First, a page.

And the first episode of Season Five picks up on that same plot thread, albeit some time later (the exact timing is unclear, but we look to be at least a few months on from last season’s finale, up to a year later). Major Crimes has spent all of its time tracking Marlo and his boys, but it hasn’t manged to make much headway (in fact, the Eastern/Western drug co-op manages to hold a meeting literally right under the cops’ collective noses). The lack of progress is partially due to the fact that the current state of affairs in the police department is grim indeed. Since Carcetti turned down state funding to save the school system last season (a decision rooted in ego and his desire at eventually making a run for Governor), all available funds have since been diverted to address the school deficit. This not only means the Mayor has not been able to live up to his promises, but that he’s had to tighten the police purse strings even further — overtime isn’t getting paid, shit’s being limited everywhere, and it’s been over a month since the cops have received “an honest paycheck.” Unsurprisingly, they’re none too pleased with the situation, and to say that the Western District is falling apart would be putting it mildly. And it should come as no surprise that this decline in the situation has a direct impact on our friends at Major Crimes and, by the end of the first episode, it’s impossible to say how things are going to shake out over the course of the next nine episodes (sadly, this final season will only be 10 episodes, instead of the usual 12 or 13).

Much as the Fourth Season focused on the underlying thread of the education system, and so too will the Fifth Season tackle an institution, this time in the form of the media. This final season is essentially creator David Simon’s own story, based in no small part on his time at the Baltimore Sun, the same newspaper we’re introduced to in the premiere episode. Simon has said that this season is about “how far you can go on a lie,” and that’s flagged early in the first episode when Bunk notes that “the bigger the lie, the more they believe.” This first episode does an excellent job of introducing us to the paper and the characters we’ll apparently be following, without allowing it to overshadow the other things and characters we care about. As I’ve mentioned, we spend time with Carcetti, the Western and Major Crimes. We also spend some time with Michael and Duquan, who are up and running their corner full-steam, and who will apparently be regulars throughout this last season. Another possible storyline is only talked about, so it’s unclear how much play it will get — you may recall that Clay “Sheeeeeee-it” Davis was hit with subpoenas last season by Freamon (in fact, it was these subpoenas which lead to Major Crimes getting shut down early in the Fourth Season). Well he’s now under full investigation, and the city attorney is about to put together a grand jury to hopefully bring charges against Davis. As I say, it was talked about enough in this episode that I suspect it’ll be a significant plot thread, particularly in light of some more politician sketchiness which is unearthed in this episode.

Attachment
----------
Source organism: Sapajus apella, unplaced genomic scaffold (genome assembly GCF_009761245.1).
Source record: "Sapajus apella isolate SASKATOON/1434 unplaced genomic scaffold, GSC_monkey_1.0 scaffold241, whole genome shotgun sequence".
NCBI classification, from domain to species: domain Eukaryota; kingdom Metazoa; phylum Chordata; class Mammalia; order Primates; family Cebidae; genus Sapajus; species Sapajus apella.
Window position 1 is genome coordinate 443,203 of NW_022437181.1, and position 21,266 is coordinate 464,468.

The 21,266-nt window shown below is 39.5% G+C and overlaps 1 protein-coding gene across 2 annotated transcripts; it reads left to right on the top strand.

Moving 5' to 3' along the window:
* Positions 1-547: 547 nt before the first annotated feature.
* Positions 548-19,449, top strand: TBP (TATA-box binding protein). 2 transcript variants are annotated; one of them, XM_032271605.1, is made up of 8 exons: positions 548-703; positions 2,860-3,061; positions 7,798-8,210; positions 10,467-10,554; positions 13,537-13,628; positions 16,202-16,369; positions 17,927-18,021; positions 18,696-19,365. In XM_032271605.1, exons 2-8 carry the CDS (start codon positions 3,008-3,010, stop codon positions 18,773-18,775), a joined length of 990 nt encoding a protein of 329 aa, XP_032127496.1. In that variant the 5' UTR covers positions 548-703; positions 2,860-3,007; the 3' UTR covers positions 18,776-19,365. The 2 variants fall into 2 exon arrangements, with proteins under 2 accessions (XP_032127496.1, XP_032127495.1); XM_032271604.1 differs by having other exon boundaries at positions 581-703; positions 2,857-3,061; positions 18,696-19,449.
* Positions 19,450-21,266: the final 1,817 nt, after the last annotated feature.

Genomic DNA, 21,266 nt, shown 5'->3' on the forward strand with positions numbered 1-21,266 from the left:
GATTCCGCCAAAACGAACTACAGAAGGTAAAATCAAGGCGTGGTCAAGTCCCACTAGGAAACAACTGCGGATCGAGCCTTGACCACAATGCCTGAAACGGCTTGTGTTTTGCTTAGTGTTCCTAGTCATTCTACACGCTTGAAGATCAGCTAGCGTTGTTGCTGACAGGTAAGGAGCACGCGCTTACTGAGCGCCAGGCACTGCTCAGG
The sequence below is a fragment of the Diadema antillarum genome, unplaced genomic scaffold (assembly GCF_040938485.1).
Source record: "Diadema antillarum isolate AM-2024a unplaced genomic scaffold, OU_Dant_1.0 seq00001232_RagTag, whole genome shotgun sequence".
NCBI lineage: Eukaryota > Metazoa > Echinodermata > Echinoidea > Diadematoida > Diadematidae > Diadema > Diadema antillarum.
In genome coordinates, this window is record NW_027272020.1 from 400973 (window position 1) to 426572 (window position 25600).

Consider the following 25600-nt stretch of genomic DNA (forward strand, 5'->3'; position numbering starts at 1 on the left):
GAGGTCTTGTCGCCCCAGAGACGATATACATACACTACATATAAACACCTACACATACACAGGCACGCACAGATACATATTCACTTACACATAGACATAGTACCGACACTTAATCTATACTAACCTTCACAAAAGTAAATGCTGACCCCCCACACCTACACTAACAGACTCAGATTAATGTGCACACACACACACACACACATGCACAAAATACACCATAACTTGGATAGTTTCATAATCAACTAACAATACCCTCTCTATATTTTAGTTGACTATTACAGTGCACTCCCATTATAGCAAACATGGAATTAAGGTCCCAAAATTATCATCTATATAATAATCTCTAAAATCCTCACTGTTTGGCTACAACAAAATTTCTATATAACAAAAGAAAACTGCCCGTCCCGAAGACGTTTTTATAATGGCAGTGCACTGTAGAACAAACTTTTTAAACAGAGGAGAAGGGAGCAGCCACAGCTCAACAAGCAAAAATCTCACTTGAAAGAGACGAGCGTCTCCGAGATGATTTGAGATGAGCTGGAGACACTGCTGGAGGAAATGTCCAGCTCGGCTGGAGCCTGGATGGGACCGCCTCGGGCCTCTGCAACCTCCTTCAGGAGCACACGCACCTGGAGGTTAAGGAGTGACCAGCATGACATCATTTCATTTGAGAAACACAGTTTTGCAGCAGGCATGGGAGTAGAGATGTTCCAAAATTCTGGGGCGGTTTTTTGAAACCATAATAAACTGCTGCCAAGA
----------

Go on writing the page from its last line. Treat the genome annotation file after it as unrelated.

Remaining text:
All in all, this first episode was a perfect stepping stone into the Fifth Season. As with seasons past, it was like the first chapter in a book — more about introducing the relevant characters, the state of affairs and the dominant themes than trying to make shit happen just for the sake of making shit happen. For example, we see that Bubbles is as together as he’s ever been, yet we have no idea real hint or indication as to where his story might go this season or how important a part he’s going to play in the final season (although he got enough screen time to suggest that he’ll be with us for the long haul). This first episode was also funny — no funnier than prior episodes which, as I say, are often riddled with the black humor. However, many have said that this season happens to the funniest yet, so one expects more laughs as the episodes march on (and given why they resort to laughs, this likely means more heartbreak as well). As the Fifth Season is going to act as a finale to the fantastic book that has been “The Wire,” a finale reportedly (and unsurprisingly) complete with mostly less-than-happy endings, I suppose we should take as many laughs as we can get while the getting’s good.

Look, there’s really no point to anything I’ve rambled on about in this review, beyond this — “The Wire” is the tits, the bees knees, the best that there ever will be. So far, the Fifth Season looks to take us out on the same high note we far-too-few fans have come to expect. If you’re all caught up with the show and have the luxury of an HBO subscription, you have no business watching anything else. And if you’re not caught up or you don’t have the HBO, that’s what the DVDs are for. Omar ain’t whistling dixie — rent that shit and watch each episode twice. Until you do, you truly don’t understand what television is and what it can be.

(One last Third and Fourth Season spoiler — as much as I miss Stringer Bell, his loss pales in comparison to the loss of Bodie last season. They could kill off everyone else in this final season, even Omar and Bubbles — and I have no doubt we’ll see at least one or two beloved characters kiss the sky — and I’d still miss Bodie the most of all.)

The Fifth Season of “The Wire” has already premiered on HBO OnDemand, and premieres on HBO’s main channel this Sunday, January 6, at 9 p.m.

Seth Freilich is Pajiba’s television editor. He didn’t mention “The Wire” in yesterday’s rundown of television in 2007 because the Fourth Season aired in 2006. So back the fuck off, honkies!

It's Either Play or Get Played

"The Wire" - Season Five / The TV Whore
Jan. 3, 2008

TV | January 3, 2008 |

Seth is a Senior Editor and sometime critic. You may email him here or follow him on Twitter.